About a year into its IT modernization effort, the Veterans Affairs Department has cut down employee use of “prohibited software” by 90 percent, a new agency report shows.
Last year, VA Secretary Robert McDonald introduced plans for a large-scale, departmentwide “transformation” that included making its Office of Information and Technology less complex and “easier to do business with,” Chief Information Officer LaVerne Council wrote in a new OI&T progress report.
The redesign tasked OI&T with updating many of its operations, such as the National Service Desk, which provides IT customer service, which may soon include customer callbacks and more metrics tracking each reported incident, the report said.
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In the past year, OI&T created several new teams, including the “Enterprise Cybersecurity Strategy Team,” which focuses on “eliminating security weaknesses” before the end of 2017; an IT communications group that “centralizes OI&T communications for clear, consistent messaging,” and an employee engagement team that aims to create a “culture of excitement for the mission, the report says.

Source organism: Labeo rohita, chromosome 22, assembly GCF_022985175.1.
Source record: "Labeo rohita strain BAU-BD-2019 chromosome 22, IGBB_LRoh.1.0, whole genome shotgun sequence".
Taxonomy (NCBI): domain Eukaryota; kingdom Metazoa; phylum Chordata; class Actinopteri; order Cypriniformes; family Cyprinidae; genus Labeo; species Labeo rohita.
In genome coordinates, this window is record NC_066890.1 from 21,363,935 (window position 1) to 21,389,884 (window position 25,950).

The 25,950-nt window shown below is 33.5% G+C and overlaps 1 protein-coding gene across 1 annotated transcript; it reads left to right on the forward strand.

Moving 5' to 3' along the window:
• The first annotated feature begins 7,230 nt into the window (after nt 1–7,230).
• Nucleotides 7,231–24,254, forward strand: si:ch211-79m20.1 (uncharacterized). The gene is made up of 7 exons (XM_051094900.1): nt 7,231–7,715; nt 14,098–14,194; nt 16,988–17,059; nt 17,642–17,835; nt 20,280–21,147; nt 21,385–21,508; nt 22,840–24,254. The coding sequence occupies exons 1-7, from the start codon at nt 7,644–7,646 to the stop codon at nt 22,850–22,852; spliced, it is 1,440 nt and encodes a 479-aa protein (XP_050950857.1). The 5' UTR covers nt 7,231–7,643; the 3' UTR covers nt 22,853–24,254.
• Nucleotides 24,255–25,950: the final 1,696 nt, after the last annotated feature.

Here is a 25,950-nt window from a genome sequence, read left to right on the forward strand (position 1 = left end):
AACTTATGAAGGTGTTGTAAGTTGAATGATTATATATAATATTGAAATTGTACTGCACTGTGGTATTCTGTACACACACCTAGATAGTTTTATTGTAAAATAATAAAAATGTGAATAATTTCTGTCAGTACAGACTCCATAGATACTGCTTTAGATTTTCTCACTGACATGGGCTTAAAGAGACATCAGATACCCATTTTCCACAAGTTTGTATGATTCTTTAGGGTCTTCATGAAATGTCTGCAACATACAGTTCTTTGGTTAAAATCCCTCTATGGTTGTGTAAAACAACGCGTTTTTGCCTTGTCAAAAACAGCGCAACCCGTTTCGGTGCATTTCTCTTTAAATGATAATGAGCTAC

The assessment concluded it had reduced the number of privileged accounts that had access to VA systems by about 95 percent, and mitigated 21 million security vulnerabilities.
Employee perception of the office has been improving over the past few quarters, the report said. In the first quarter of the 2016 fiscal year, just about 51 percent of employees gave the OI&T positive scores in “Innovation,” compared to 61 percent in the third quarter. Forty-two percent gave positive scores for “employee input/empowerment” in the first quarter, compared to 53 percent in the third.